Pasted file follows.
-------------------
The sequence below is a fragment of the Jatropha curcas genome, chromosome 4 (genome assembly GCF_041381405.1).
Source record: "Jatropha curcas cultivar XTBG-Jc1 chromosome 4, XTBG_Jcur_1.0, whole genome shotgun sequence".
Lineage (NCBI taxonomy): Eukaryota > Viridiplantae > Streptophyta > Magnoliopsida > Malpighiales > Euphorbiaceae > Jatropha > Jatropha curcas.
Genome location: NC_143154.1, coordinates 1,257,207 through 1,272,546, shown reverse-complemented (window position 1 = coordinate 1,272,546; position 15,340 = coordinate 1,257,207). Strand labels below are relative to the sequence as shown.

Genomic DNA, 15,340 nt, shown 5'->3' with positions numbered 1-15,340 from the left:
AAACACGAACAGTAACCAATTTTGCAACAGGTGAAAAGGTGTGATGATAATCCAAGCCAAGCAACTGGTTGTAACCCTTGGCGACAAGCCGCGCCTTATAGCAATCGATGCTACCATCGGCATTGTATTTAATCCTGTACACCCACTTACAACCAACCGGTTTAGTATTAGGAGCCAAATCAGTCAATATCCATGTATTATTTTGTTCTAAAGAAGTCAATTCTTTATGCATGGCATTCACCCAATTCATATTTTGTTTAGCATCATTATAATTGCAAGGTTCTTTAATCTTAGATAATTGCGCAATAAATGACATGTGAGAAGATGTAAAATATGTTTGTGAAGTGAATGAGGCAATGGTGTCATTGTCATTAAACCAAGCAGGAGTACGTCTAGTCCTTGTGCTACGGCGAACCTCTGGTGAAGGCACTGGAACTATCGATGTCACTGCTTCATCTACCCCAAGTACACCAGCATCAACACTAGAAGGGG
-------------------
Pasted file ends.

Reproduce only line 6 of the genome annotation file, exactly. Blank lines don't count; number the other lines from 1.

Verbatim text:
AAACACGAACAGTAACCAATTTTGCAACAGGTGAAAAGGTGTGATGATAATCCAAGCCAAGCAACTGGTTGTAACCCTTGGCGACAAGCCGCGCCTTATAGCAATCGATGCTACCATCGGCATTGTATTTAATCCTGTACACCCACTTACAACCAACCGGTTTAGTATTAGGAGCCAAATCAGTCAATATCCATGTATTATTTTGTTCTAAAGAAGTCAATTCTTTATGCATGGCATTCACCCAATTCATATTTTGTTTAGCATCATTATAATTGCAAGGTTCTTTAATCTTAGATAATTGCGCAATAAATGACATGTGAGAAGATGTAAAATATGTTTGTGAAGTGAATGAGGCAATGGTGTCATTGTCATTAAACCAAGCAGGAGTACGTCTAGTCCTTGTGCTACGGCGAACCTCTGGTGAAGGCACTGGAACTATCGATGTCACTGCTTCATCTACCCCAAGTACACCAGCATCAACACTAGAAGGGG